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Surgical site infections can lead to more invasive procedures

On Behalf of | Aug 10, 2018 | Surgical Errors

Having surgery can be an ordeal. Worry. Anesthesia. A lengthy healing process. In addition to the immediate danger of surgery, there can be risks afterward, too.

One of the risks that comes with any surgical procedure is an infection of the surgical site. These can be caused by many different things, but the results are usually painful for the patient. Here are some points to know about surgical site infections:


The skin acts as a protective barrier for the rest of the body. This is cut during surgery, which can leave an open path for bacteria and germs. Surgical instruments that have germs on them, unclean hands in the surgical suite, germs in the air or on your skin, and bacteria present in the organ or area of the body that is being worked on, can all contribute to a surgical site infection.


You might notice that the area around the incision is red and swollen. It might be very painful and warm to the touch. Drainage, such as pus, might be present. You could run a fever and feel like you are sick. A bad smell might emit from the area and you may have chills.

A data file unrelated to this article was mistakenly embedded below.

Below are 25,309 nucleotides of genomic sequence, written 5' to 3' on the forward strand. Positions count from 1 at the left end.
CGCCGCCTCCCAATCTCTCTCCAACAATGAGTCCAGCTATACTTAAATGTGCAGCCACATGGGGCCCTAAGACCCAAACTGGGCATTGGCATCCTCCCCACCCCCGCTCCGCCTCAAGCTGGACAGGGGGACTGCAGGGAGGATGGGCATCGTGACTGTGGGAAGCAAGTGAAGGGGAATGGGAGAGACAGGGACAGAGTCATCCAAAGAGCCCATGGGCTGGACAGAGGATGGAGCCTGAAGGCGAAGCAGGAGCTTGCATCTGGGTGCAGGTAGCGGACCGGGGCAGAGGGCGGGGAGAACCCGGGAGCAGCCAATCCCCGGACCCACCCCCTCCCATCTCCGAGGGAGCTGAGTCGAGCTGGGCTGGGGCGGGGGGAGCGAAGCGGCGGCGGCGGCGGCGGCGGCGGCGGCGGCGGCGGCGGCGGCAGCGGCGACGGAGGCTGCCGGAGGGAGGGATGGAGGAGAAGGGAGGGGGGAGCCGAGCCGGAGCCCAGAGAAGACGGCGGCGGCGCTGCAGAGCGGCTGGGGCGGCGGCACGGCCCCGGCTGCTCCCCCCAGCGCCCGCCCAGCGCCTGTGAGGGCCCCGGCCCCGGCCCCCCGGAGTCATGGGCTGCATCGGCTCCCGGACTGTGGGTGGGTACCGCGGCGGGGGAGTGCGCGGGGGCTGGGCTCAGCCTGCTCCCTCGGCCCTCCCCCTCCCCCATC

The depth of the infection determines how it is classified. There are three classifications.

  • Organ or space: Often an abscess on the organs or areas within the body that were manipulated during the surgery
  • Deep incisional: Infection deeper in the incision that can reopen the wound due to the presence of pus
  • Superficial incisional: Limited to the surface of the incision or the area of cut skin


One of the most troubling effects of this type of infection is that it can cause delayed healing, which can lead to worse scarring than what would have happened without the infection. You will also have to take antibiotics. There is a chance that you will need another surgery to correct the issue that’s leading to the infection.

When improper medical management is the cause of the infection, patients might have legal recourse. This could help them to cover costs associated with the problematic and potentially preventable surgical site infection.


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